Memories of Wally in Minnesota, unless you’re a casual female fan, aren’t fond ones. I remember a good shooter who dribbled off his foot and, when he appeared to be "fired up" looked more like he was trying to overcome constipation. I imagine memories in Boston can’t be much better. However, Wally is one of the four Wolves to ever make the all-star game. Even though he did so as a small forward, I’m still giving him this spot, as he played SG occasionally with the Wolves. Other than Wally, the shooting guard position is another in many mediocre, "who’s the best in Wolves history" battles. Our first "shooting guard" is listed as a "Forward-Guard", the second a "Guard-Forward", respectively Tony Campbell and Doug West. TC was our "star" in the beginning after being selected in the expansion draft. He averaged 23.2 points, 5.5 rebounds and 2.6 assists per game. Like the others, he only played three seasons with the Wolves. His all-time Wolves scoring crown was usurped by Doug West, who bounced between shooting guard and small forward. West was an all-around solid player, and I couldn’t help but feel sorry for him when the Wolves traded him to the Grizzlies for Anthony Peeler just as the Wolves had started to turn things around. During the Doug West era, we drafted Isaiah "JR" Rider. Rider is probably one of the best offensive players in team history, and one of the biggest wastes of talent in the 1990s***. He went on to play an important role on those strong Portland teams, but I will remember Rider as the first Timberwolf to infuse some excitement into the game with earth-shattering dunks and some much needed swagger. Anthony Peeler had the longest tenure at shooting guard, but was lackluster, at best. Spreewell had a good season on a good team, but nowhere near the statistical level of Tony Campbell’s or Isaiah Rider’s best Wolves seasons. One determining factor between Rider and Campbell is promises to fans kept. Rider was drafted and, in one of his first press conferences, he made a promise to the fans that he would win the slam dunk competition. One east bay funk later, he was the slam dunk champ.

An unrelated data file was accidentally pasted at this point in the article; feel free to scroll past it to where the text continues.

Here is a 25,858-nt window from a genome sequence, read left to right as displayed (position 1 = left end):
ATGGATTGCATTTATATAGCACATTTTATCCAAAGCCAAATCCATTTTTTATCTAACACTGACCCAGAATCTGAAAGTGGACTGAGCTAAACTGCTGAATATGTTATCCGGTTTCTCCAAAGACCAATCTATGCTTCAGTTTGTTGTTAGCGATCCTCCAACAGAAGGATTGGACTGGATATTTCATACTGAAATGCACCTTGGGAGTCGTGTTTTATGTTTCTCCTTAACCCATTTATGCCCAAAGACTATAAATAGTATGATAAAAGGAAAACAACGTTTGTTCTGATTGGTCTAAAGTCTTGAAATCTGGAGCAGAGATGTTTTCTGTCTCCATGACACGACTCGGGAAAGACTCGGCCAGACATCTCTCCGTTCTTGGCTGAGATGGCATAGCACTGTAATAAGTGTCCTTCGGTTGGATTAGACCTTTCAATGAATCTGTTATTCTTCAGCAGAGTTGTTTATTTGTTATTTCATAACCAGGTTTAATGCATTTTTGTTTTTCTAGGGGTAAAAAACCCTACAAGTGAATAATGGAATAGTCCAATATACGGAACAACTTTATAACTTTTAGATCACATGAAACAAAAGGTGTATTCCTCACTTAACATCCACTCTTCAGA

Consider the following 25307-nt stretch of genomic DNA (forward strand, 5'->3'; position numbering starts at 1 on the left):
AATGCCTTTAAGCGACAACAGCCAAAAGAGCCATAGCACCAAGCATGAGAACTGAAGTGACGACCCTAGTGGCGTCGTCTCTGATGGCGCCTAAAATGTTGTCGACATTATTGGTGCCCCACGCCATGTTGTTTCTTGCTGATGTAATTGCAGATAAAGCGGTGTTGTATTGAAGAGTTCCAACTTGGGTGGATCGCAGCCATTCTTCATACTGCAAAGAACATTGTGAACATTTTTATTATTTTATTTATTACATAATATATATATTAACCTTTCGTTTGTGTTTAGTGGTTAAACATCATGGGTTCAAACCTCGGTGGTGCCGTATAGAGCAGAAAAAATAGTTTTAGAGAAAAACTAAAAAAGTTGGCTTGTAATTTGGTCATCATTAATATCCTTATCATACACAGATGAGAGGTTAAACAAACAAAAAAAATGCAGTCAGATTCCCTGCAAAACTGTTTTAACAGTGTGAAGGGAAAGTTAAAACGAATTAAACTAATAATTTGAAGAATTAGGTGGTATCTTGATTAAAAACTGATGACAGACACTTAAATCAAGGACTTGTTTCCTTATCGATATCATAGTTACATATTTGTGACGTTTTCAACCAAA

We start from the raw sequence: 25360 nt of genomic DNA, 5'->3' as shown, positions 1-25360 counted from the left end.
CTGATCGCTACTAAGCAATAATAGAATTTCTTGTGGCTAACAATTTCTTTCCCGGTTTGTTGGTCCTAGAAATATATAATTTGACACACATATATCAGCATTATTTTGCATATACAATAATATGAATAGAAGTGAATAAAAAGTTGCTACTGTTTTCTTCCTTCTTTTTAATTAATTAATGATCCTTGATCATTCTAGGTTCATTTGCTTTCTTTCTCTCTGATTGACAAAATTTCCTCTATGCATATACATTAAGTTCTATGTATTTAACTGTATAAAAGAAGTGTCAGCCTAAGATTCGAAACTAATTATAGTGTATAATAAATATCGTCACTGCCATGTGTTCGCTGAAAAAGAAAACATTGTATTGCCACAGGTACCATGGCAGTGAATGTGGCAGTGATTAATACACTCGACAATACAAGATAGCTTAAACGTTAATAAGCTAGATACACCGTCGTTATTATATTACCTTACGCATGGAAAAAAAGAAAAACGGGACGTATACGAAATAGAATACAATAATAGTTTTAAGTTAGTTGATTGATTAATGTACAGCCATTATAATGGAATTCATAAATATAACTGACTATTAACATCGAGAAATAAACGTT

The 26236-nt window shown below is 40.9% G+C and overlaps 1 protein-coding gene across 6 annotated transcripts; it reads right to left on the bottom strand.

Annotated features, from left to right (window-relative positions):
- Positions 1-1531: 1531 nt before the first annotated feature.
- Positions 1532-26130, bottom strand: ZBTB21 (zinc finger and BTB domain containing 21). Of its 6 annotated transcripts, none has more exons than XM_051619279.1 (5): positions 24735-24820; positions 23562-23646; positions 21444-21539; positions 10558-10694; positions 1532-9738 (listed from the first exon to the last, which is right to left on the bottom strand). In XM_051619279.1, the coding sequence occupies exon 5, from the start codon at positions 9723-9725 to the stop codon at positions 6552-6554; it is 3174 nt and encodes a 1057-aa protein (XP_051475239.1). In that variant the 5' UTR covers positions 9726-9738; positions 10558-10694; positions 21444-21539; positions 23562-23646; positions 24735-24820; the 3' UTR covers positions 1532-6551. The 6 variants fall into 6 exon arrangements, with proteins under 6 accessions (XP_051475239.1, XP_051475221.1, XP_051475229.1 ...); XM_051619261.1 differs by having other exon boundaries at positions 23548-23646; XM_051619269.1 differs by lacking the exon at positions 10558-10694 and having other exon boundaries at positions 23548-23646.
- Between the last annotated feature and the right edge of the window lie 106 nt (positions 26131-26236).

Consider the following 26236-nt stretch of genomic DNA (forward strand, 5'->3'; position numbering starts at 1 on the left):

*** In a subsequent email conversation with Steve, I went into great detail about how I truly believe that JR Rider might be the biggest waste of talent in the 1990s. I feel so strongly about it, that a seperate post on it is coming.